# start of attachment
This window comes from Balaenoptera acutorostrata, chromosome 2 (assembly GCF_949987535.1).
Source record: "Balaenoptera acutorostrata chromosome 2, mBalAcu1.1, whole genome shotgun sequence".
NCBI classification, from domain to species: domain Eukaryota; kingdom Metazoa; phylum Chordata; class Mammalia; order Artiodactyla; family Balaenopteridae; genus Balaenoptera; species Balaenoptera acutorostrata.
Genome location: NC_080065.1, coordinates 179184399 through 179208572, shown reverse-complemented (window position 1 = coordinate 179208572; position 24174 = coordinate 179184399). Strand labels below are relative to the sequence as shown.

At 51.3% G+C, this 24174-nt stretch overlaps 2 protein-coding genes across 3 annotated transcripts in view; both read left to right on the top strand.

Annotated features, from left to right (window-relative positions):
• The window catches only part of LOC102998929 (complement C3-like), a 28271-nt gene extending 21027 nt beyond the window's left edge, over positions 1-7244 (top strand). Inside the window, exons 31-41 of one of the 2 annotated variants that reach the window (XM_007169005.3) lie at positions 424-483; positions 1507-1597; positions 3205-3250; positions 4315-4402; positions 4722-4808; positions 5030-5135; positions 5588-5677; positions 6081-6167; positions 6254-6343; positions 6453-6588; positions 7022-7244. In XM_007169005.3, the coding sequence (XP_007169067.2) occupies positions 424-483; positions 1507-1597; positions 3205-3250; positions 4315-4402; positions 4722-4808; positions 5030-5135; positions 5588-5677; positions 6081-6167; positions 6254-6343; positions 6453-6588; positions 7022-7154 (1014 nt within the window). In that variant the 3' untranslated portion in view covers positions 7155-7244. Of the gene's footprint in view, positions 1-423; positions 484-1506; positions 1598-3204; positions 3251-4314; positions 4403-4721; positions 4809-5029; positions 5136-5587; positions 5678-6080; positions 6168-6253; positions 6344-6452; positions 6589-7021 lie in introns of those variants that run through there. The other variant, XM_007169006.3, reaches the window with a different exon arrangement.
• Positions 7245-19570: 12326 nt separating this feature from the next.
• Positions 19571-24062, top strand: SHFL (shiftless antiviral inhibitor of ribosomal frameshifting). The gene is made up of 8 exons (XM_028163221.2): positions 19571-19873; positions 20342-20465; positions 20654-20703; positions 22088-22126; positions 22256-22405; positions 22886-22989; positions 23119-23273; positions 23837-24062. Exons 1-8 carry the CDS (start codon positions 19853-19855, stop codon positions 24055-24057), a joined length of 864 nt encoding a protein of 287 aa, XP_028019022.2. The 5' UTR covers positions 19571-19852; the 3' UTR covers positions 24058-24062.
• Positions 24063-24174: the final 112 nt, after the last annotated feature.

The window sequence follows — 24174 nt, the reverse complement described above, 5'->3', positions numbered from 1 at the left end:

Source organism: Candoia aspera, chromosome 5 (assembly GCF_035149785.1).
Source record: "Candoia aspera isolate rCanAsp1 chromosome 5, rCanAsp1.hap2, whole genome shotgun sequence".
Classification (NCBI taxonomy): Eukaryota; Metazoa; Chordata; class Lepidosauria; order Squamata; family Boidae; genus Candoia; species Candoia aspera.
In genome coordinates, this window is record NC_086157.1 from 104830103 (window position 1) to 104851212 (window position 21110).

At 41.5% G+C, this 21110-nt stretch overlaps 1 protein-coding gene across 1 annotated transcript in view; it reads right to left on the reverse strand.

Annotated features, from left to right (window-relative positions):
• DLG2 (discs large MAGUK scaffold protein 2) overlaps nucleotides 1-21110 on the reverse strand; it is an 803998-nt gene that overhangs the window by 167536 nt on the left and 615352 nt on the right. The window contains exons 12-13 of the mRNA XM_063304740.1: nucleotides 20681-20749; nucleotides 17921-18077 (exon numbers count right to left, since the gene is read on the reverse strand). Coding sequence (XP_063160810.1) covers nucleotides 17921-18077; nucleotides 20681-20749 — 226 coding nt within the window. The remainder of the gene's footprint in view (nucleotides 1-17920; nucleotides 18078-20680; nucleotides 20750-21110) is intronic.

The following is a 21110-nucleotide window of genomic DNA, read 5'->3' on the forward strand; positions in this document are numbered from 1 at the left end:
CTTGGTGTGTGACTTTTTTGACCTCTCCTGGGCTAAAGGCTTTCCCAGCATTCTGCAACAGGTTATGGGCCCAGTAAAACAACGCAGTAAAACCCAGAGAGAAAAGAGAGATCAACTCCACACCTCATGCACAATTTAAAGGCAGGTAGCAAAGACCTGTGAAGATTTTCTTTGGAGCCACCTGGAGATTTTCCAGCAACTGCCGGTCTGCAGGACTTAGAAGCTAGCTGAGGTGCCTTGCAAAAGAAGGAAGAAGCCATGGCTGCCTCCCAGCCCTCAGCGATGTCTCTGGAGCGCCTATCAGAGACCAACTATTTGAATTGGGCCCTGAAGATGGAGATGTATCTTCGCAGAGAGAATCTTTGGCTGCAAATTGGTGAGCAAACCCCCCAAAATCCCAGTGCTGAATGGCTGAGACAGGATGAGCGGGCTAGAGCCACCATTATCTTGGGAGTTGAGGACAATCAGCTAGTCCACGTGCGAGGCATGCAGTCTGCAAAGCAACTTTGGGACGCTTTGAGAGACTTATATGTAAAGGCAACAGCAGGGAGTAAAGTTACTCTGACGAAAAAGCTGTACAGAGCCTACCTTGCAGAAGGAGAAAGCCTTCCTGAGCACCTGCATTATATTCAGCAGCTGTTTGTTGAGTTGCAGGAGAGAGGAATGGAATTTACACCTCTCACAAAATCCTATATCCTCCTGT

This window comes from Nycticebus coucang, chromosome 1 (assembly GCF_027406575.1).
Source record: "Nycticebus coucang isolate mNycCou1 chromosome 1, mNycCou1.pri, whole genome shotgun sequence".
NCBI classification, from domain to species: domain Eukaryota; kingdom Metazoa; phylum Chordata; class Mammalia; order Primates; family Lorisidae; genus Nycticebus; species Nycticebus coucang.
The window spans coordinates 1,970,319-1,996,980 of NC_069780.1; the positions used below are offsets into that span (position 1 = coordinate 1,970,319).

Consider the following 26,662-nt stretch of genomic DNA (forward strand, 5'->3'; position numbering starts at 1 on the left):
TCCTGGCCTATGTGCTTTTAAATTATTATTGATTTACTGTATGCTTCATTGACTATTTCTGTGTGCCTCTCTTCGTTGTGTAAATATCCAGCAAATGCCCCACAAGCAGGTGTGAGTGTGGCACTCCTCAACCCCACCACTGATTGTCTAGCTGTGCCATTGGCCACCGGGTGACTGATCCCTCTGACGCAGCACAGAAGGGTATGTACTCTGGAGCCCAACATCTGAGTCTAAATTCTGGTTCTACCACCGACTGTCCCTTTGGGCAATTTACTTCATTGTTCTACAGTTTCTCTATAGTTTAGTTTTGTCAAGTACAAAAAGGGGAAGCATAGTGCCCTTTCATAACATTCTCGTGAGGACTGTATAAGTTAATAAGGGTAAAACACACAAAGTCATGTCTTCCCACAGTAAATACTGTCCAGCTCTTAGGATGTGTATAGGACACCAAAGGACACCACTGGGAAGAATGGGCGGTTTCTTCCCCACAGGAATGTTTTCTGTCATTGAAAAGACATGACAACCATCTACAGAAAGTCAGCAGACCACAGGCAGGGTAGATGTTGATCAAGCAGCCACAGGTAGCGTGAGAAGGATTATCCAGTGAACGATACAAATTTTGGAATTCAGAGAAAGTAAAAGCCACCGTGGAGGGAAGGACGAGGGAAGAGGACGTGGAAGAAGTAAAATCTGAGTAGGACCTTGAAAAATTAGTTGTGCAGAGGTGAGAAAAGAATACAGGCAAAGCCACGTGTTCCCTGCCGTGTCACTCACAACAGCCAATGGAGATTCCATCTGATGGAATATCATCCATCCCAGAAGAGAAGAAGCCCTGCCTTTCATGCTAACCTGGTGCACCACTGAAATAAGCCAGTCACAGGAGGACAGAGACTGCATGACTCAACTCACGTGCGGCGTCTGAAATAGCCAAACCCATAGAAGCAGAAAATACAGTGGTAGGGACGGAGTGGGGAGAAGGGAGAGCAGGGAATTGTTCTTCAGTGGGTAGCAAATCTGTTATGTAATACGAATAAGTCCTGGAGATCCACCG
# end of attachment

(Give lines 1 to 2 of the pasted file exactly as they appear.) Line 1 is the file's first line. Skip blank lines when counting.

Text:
This window comes from Balaenoptera acutorostrata, chromosome 2 (assembly GCF_949987535.1).
Source record: "Balaenoptera acutorostrata chromosome 2, mBalAcu1.1, whole genome shotgun sequence".